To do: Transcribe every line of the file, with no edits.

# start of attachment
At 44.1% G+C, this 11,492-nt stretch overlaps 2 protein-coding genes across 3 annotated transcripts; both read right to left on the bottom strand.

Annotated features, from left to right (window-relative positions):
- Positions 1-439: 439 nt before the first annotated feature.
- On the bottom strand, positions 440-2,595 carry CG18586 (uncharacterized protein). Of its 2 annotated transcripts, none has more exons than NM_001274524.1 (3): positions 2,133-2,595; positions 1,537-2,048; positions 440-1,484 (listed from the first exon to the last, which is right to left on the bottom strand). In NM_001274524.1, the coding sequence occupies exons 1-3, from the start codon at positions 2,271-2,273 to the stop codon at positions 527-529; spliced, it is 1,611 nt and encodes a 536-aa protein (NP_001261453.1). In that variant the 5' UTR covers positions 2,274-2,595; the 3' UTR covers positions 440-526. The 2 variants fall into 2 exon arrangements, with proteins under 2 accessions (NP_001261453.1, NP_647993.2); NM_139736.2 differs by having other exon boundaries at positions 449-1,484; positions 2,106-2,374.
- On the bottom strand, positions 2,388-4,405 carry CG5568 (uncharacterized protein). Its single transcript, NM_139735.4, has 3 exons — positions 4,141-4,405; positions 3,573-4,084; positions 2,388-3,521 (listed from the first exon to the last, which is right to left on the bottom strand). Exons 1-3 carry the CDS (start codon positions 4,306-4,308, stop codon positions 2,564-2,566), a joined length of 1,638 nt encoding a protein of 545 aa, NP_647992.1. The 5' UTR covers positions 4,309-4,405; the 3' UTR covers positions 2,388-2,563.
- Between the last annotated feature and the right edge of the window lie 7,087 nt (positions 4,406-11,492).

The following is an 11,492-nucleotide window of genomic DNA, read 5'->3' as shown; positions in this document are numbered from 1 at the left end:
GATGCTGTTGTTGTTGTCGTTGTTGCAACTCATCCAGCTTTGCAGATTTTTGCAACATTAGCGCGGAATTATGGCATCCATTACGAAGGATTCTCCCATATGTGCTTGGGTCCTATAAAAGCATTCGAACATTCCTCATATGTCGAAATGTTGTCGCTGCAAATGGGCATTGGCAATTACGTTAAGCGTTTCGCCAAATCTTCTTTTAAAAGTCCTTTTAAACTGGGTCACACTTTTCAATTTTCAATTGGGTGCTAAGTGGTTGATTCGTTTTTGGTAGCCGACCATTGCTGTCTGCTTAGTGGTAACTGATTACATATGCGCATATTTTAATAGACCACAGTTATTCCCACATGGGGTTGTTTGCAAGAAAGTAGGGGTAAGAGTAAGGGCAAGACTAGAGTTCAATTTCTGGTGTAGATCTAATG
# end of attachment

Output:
At 44.1% G+C, this 11,492-nt stretch overlaps 2 protein-coding genes across 3 annotated transcripts; both read right to left on the bottom strand.

Annotated features, from left to right (window-relative positions):
- Positions 1-439: 439 nt before the first annotated feature.
- On the bottom strand, positions 440-2,595 carry CG18586 (uncharacterized protein). Of its 2 annotated transcripts, none has more exons than NM_001274524.1 (3): positions 2,133-2,595; positions 1,537-2,048; positions 440-1,484 (listed from the first exon to the last, which is right to left on the bottom strand). In NM_001274524.1, the coding sequence occupies exons 1-3, from the start codon at positions 2,271-2,273 to the stop codon at positions 527-529; spliced, it is 1,611 nt and encodes a 536-aa protein (NP_001261453.1). In that variant the 5' UTR covers positions 2,274-2,595; the 3' UTR covers positions 440-526. The 2 variants fall into 2 exon arrangements, with proteins under 2 accessions (NP_001261453.1, NP_647993.2); NM_139736.2 differs by having other exon boundaries at positions 449-1,484; positions 2,106-2,374.
- On the bottom strand, positions 2,388-4,405 carry CG5568 (uncharacterized protein). Its single transcript, NM_139735.4, has 3 exons — positions 4,141-4,405; positions 3,573-4,084; positions 2,388-3,521 (listed from the first exon to the last, which is right to left on the bottom strand). Exons 1-3 carry the CDS (start codon positions 4,306-4,308, stop codon positions 2,564-2,566), a joined length of 1,638 nt encoding a protein of 545 aa, NP_647992.1. The 5' UTR covers positions 4,309-4,405; the 3' UTR covers positions 2,388-2,563.
- Between the last annotated feature and the right edge of the window lie 7,087 nt (positions 4,406-11,492).

The following is an 11,492-nucleotide window of genomic DNA, read 5'->3' as shown; positions in this document are numbered from 1 at the left end:
GATGCTGTTGTTGTTGTCGTTGTTGCAACTCATCCAGCTTTGCAGATTTTTGCAACATTAGCGCGGAATTATGGCATCCATTACGAAGGATTCTCCCATATGTGCTTGGGTCCTATAAAAGCATTCGAACATTCCTCATATGTCGAAATGTTGTCGCTGCAAATGGGCATTGGCAATTACGTTAAGCGTTTCGCCAAATCTTCTTTTAAAAGTCCTTTTAAACTGGGTCACACTTTTCAATTTTCAATTGGGTGCTAAGTGGTTGATTCGTTTTTGGTAGCCGACCATTGCTGTCTGCTTAGTGGTAACTGATTACATATGCGCATATTTTAATAGACCACAGTTATTCCCACATGGGGTTGTTTGCAAGAAAGTAGGGGTAAGAGTAAGGGCAAGACTAGAGTTCAATTTCTGGTGTAGATCTAATG